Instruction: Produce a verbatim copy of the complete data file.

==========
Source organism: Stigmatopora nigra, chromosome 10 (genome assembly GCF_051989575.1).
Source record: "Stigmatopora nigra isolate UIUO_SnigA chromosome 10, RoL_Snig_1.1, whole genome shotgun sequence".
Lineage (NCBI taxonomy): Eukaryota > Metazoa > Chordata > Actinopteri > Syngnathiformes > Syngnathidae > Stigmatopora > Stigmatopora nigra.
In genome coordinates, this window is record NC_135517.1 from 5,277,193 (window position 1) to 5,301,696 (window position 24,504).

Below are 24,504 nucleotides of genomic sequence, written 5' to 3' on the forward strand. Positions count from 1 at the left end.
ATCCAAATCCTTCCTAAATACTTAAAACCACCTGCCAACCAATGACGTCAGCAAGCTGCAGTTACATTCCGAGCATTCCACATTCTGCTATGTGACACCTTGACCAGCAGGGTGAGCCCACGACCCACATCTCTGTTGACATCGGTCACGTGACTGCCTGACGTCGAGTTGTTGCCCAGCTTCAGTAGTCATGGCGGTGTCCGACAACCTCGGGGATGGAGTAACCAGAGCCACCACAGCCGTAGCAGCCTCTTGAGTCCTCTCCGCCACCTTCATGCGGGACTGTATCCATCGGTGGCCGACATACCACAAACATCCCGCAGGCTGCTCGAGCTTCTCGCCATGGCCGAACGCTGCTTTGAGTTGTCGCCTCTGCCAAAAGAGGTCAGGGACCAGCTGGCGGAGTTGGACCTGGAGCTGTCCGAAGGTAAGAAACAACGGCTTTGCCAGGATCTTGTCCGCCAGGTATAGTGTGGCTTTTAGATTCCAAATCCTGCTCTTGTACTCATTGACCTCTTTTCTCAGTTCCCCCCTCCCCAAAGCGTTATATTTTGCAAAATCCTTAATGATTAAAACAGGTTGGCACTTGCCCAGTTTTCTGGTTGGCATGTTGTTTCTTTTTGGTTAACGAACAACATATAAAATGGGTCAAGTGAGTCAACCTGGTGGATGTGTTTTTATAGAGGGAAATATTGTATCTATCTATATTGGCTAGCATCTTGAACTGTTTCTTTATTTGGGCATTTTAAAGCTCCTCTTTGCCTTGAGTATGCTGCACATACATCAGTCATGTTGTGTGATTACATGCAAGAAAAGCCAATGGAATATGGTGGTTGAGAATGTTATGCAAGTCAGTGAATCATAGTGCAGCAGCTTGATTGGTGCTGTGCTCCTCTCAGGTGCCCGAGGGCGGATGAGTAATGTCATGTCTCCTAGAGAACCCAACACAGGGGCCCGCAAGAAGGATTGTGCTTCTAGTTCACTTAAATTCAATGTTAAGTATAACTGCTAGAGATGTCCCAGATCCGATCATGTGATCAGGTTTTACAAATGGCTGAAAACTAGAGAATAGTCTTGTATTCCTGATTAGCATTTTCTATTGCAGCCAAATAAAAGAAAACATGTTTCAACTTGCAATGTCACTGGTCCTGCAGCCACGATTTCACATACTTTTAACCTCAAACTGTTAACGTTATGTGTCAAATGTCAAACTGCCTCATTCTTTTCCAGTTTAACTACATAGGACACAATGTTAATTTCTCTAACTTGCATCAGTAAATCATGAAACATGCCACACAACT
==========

Source organism: Stigmatopora nigra, chromosome 10 (genome assembly GCF_051989575.1).
Source record: "Stigmatopora nigra isolate UIUO_SnigA chromosome 10, RoL_Snig_1.1, whole genome shotgun sequence".
Lineage (NCBI taxonomy): Eukaryota > Metazoa > Chordata > Actinopteri > Syngnathiformes > Syngnathidae > Stigmatopora > Stigmatopora nigra.
In genome coordinates, this window is record NC_135517.1 from 5,277,193 (window position 1) to 5,301,696 (window position 24,504).

Below are 24,504 nucleotides of genomic sequence, written 5' to 3' on the forward strand. Positions count from 1 at the left end.
ATCCAAATCCTTCCTAAATACTTAAAACCACCTGCCAACCAATGACGTCAGCAAGCTGCAGTTACATTCCGAGCATTCCACATTCTGCTATGTGACACCTTGACCAGCAGGGTGAGCCCACGACCCACATCTCTGTTGACATCGGTCACGTGACTGCCTGACGTCGAGTTGTTGCCCAGCTTCAGTAGTCATGGCGGTGTCCGACAACCTCGGGGATGGAGTAACCAGAGCCACCACAGCCGTAGCAGCCTCTTGAGTCCTCTCCGCCACCTTCATGCGGGACTGTATCCATCGGTGGCCGACATACCACAAACATCCCGCAGGCTGCTCGAGCTTCTCGCCATGGCCGAACGCTGCTTTGAGTTGTCGCCTCTGCCAAAAGAGGTCAGGGACCAGCTGGCGGAGTTGGACCTGGAGCTGTCCGAAGGTAAGAAACAACGGCTTTGCCAGGATCTTGTCCGCCAGGTATAGTGTGGCTTTTAGATTCCAAATCCTGCTCTTGTACTCATTGACCTCTTTTCTCAGTTCCCCCCTCCCCAAAGCGTTATATTTTGCAAAATCCTTAATGATTAAAACAGGTTGGCACTTGCCCAGTTTTCTGGTTGGCATGTTGTTTCTTTTTGGTTAACGAACAACATATAAAATGGGTCAAGTGAGTCAACCTGGTGGATGTGTTTTTATAGAGGGAAATATTGTATCTATCTATATTGGCTAGCATCTTGAACTGTTTCTTTATTTGGGCATTTTAAAGCTCCTCTTTGCCTTGAGTATGCTGCACATACATCAGTCATGTTGTGTGATTACATGCAAGAAAAGCCAATGGAATATGGTGGTTGAGAATGTTATGCAAGTCAGTGAATCATAGTGCAGCAGCTTGATTGGTGCTGTGCTCCTCTCAGGTGCCCGAGGGCGGATGAGTAATGTCATGTCTCCTAGAGAACCCAACACAGGGGCCCGCAAGAAGGATTGTGCTTCTAGTTCACTTAAATTCAATGTTAAGTATAACTGCTAGAGATGTCCCAGATCCGATCATGTGATCAGGTTTTACAAATGGCTGAAAACTAGAGAATAGTCTTGTATTCCTGATTAGCATTTTCTATTGCAGCCAAATAAAAGAAAACATGTTTCAACTTGCAATGTCACTGGTCCTGCAGCCACGATTTCACATACTTTTAACCTCAAACTGTTAACGTTATGTGTCAAATGTCAAACTGCCTCATTCTTTTCCAGTTTAACTACATAGGACACAATGTTAATTTCTCTAACTTGCATCAGTAAATCATGAAACATGCCACACAACT